The law caused for Shaker to be publicly criticised by NGOs and women's rights advocates, who appeared on televised debates alongside the MP.
Shaker later withdrew the draft law.
Another setback, according to Fouad, is that the last official figures on FGM were released in 2008. The next study –– was due in 2013. But with an ongoing rotation of cabinets and health ministers, the data's release has been indefinitely postponed.
This means that anti-FGM organisations don’t have concrete figures to show the progress of their work or determine which parts of Egypt have the highest percentage of girls' who have undergone the FGM.
Yet, despite the absence of figures, there are some indications that FGM practice is in fact decreasing, according to Fouad. There are documented cases, she says, of mothers having FGM performed on their older daughters but not their younger ones years later. Or mothers who were circumcised when they were young but had decided not to subject their own daughters to the same procedure.
On the other hand, El-Khayat says that FGM figures from the next EDHS survey cannot be predicted, due to some ‘disastrous actions’ taken during the Islamists' reign in parliament – like Shaker's draft law.
Another case in point for El-Khayat was a medical convoy in the Upper Egyptian governorate of Minya, allegedly operated by the Muslim Brotherhood's political wing, the Freedom and Justice Party (FJP), which offered medical services to villages for a modest fee. One of the services offered, El-Khayat says, was FGM. The FJP denied any involvement in the medical convoy, but women's rights activists filed a complaint against the party with the prosecutor-general.
Aside from the referral of El-Bataa’s case to court, Fouad says that another important achievement is in the media's more recent coverage of FGM. Before, TV programs would only cover the issue through a debate, with two different sides weighing in on the possible pros and cons of the practice. Now, Fouad says, the media only portrays FGM as an injustice upon the girls forced to endure it.
Another step forward was an event in Aswan governorate on 17 March, when 100 mothers gathered to announce they had abandoned FGM as a harmful practice.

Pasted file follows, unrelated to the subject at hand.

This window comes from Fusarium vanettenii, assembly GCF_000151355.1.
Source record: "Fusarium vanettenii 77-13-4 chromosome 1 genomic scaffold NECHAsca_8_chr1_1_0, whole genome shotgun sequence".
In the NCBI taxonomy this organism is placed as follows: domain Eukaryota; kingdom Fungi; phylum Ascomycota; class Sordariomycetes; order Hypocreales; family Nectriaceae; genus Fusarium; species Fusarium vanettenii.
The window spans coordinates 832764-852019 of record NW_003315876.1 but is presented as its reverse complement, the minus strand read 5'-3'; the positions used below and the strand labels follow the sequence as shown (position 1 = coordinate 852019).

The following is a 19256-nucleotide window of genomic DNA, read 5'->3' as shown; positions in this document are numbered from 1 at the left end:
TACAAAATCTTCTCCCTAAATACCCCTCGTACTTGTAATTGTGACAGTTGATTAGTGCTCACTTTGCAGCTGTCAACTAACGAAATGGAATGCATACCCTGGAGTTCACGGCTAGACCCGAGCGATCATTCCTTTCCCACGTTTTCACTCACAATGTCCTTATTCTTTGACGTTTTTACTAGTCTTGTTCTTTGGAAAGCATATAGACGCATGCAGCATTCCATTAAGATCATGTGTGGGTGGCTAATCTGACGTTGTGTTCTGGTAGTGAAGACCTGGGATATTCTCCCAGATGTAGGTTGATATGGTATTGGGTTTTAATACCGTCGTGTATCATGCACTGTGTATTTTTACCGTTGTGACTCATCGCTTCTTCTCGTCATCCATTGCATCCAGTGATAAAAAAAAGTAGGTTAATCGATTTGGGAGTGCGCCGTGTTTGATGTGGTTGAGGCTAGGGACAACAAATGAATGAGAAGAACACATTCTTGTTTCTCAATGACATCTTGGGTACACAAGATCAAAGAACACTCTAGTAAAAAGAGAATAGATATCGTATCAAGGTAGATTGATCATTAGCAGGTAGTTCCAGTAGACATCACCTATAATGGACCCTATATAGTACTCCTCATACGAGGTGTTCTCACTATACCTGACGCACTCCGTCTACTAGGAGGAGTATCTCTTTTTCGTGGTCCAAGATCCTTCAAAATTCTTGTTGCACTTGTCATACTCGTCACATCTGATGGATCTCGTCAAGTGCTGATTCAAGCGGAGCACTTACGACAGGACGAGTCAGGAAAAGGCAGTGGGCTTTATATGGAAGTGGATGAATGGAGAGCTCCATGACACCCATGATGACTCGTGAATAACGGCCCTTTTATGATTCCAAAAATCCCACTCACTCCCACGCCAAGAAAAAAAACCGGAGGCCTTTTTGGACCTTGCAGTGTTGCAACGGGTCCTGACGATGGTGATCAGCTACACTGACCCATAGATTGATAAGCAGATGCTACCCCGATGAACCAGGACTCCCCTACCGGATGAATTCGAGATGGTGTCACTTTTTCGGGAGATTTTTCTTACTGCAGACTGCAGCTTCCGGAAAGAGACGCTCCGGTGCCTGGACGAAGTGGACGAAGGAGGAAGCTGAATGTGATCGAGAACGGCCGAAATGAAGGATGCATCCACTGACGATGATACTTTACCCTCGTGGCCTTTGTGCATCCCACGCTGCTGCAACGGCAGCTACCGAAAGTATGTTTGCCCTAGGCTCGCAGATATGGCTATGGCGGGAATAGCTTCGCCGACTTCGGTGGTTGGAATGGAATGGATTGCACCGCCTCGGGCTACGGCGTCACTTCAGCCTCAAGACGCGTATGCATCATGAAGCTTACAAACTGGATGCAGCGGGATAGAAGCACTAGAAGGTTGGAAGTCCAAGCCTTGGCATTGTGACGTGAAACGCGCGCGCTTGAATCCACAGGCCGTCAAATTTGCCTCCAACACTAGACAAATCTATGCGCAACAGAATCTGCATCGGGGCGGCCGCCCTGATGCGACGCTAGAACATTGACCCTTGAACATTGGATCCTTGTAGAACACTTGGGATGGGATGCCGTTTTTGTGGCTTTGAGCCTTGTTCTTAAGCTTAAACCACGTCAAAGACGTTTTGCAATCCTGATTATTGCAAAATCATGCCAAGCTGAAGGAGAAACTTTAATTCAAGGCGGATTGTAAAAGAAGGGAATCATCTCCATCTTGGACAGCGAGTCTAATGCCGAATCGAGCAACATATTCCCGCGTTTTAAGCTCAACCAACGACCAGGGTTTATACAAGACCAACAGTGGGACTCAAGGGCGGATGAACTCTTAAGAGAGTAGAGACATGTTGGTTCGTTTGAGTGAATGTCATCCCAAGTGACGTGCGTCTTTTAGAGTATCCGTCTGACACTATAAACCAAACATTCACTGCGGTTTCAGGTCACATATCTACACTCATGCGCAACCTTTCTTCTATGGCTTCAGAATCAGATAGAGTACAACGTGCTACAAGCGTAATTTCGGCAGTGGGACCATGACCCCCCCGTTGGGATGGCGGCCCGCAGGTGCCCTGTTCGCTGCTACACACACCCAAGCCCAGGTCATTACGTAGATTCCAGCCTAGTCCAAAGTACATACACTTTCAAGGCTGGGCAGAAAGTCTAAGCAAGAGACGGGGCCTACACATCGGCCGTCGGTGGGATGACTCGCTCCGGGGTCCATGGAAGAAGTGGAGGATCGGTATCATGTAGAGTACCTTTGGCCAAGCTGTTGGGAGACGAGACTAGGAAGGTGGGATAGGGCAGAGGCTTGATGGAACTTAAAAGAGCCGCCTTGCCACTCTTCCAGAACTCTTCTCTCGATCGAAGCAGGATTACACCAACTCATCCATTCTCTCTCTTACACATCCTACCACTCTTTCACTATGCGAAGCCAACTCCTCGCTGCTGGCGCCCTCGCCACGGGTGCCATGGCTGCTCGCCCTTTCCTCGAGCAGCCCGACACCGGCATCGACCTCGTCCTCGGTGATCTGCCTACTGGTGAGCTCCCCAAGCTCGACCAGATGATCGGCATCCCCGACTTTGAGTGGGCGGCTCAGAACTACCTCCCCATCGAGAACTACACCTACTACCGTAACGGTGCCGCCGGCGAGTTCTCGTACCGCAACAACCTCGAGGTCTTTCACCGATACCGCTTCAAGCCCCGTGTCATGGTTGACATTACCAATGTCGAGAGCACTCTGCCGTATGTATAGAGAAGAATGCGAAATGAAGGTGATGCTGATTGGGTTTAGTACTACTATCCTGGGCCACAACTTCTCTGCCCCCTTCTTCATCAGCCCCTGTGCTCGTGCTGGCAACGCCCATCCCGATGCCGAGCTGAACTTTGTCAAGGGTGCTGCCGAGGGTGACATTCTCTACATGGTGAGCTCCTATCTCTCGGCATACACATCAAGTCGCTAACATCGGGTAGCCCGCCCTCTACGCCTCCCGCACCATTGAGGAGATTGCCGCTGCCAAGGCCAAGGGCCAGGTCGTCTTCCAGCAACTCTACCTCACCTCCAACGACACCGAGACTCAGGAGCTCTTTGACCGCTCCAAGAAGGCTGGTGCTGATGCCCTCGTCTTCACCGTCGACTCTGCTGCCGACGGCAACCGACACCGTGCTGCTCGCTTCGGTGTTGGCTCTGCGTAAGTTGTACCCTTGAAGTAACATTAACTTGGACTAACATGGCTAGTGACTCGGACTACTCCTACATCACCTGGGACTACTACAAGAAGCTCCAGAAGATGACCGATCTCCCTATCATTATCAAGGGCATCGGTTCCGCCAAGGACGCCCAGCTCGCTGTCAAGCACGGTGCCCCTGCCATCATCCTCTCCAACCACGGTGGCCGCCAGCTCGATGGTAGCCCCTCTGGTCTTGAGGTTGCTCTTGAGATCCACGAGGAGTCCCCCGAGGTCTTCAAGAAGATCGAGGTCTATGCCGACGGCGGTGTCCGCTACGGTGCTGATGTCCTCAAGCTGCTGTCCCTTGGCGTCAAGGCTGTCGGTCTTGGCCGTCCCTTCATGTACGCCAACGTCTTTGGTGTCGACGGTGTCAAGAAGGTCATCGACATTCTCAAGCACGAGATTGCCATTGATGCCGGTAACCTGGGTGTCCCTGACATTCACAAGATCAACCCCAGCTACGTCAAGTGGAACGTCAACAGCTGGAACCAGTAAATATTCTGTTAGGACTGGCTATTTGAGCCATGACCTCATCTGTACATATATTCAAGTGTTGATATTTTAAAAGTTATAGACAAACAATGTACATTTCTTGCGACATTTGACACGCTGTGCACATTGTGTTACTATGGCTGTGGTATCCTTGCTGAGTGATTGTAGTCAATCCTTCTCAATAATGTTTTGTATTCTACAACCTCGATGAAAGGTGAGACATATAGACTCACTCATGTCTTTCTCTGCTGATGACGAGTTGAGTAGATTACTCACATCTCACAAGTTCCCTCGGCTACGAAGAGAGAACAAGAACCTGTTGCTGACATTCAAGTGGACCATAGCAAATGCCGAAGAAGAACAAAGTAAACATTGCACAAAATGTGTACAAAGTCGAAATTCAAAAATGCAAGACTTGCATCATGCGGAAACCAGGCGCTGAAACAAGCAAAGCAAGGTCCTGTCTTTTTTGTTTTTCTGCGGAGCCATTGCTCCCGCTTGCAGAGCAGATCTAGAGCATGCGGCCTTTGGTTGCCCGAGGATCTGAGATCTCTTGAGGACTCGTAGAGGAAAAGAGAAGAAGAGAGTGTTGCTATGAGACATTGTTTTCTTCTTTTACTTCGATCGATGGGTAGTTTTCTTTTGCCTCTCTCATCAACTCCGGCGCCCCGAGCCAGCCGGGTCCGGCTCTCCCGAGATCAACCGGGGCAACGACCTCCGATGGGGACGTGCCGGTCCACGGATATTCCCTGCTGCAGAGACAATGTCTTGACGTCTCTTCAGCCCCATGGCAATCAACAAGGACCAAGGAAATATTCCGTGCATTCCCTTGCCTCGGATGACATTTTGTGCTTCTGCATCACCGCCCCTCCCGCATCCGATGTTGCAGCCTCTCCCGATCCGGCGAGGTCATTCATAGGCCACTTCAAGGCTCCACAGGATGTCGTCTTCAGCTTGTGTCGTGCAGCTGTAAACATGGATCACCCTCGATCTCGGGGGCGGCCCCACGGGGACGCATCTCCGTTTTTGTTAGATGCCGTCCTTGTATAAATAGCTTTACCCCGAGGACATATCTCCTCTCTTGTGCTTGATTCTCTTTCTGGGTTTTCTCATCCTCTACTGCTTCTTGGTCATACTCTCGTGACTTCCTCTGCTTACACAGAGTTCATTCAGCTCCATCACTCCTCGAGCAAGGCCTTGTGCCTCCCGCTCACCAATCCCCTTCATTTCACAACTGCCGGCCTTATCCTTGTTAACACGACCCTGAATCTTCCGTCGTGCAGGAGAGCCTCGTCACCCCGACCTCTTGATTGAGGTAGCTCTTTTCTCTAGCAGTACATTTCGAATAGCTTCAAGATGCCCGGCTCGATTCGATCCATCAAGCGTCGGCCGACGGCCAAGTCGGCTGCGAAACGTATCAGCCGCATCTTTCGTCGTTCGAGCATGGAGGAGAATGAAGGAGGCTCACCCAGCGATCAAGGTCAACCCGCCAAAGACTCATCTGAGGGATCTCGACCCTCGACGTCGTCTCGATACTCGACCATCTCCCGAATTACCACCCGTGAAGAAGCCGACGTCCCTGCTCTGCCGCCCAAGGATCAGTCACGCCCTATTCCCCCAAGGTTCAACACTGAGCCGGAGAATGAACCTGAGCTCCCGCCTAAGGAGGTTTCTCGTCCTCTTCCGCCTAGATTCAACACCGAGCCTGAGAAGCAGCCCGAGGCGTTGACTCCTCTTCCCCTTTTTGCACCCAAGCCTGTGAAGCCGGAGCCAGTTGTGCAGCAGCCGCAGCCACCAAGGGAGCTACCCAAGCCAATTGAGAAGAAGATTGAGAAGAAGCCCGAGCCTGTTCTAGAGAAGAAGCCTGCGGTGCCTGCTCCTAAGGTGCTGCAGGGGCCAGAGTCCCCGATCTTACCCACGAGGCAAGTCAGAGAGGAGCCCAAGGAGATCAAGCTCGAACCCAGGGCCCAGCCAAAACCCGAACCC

The event's organisers – the FGM Abandonment and Family Empowerment Program, a joint effort between Egypt's NPC and the United Nations Development Program (UNDP) – called the day a celebration, the result of 10 years of work in Aswan, which in 2004 became first governorate to announce an anti-FGM stance.
El-Khayat says that civic groups, like NGOs, should play a bigger role in Egypt's next government, especially with regards to drafting laws and policies for women's rights issues, but also by helping to represent Egypt internationally at conferences and summits.
He also called for more cooperation between NGOs and government ministries, as most of an NGO's developmental work depends on the assistance of the ministries of health and education, for example.
“Cooperation between NGOs and ministries should be an obligation and not a luxury,” he added.
Finally, El-Khayat suggests that the next government must be transparent in providing demographic information to NGOs.
Fouad, for her part, says the anti-FGM campaign is "finished and ready." She points to laws banning the practice, and their stipulated jail sentences, as well as all the organisations already working to eradicate the practice.
"Egypt's next government just has to put the issue on their agenda," she says.
Indeed, it seems that whoever takes control after Egypt's upcoming presidential elections will have their work cut out for them. Not only will the government have to implement the anti-FGM rules, but it also must change people's perspective and beliefs about the ancient practice.
Case in point: El-Batea's small village in Al-Daqahliya.
Most of the young girl's neighbours believe her death was a result of destiny, rights lawyer Reda El-Danbouki tells Ahram Online.
El-Danbouki, head of the governorate's Women’s Centre for Guidance and Legal Awareness, says that the neighbours think the problem wasn't with the practice of FGM but rather the doctor, who they feel had become careless over the years and simply made a mistake.
They said they would seek other doctors in the area to perform FGM on their daughters, he adds.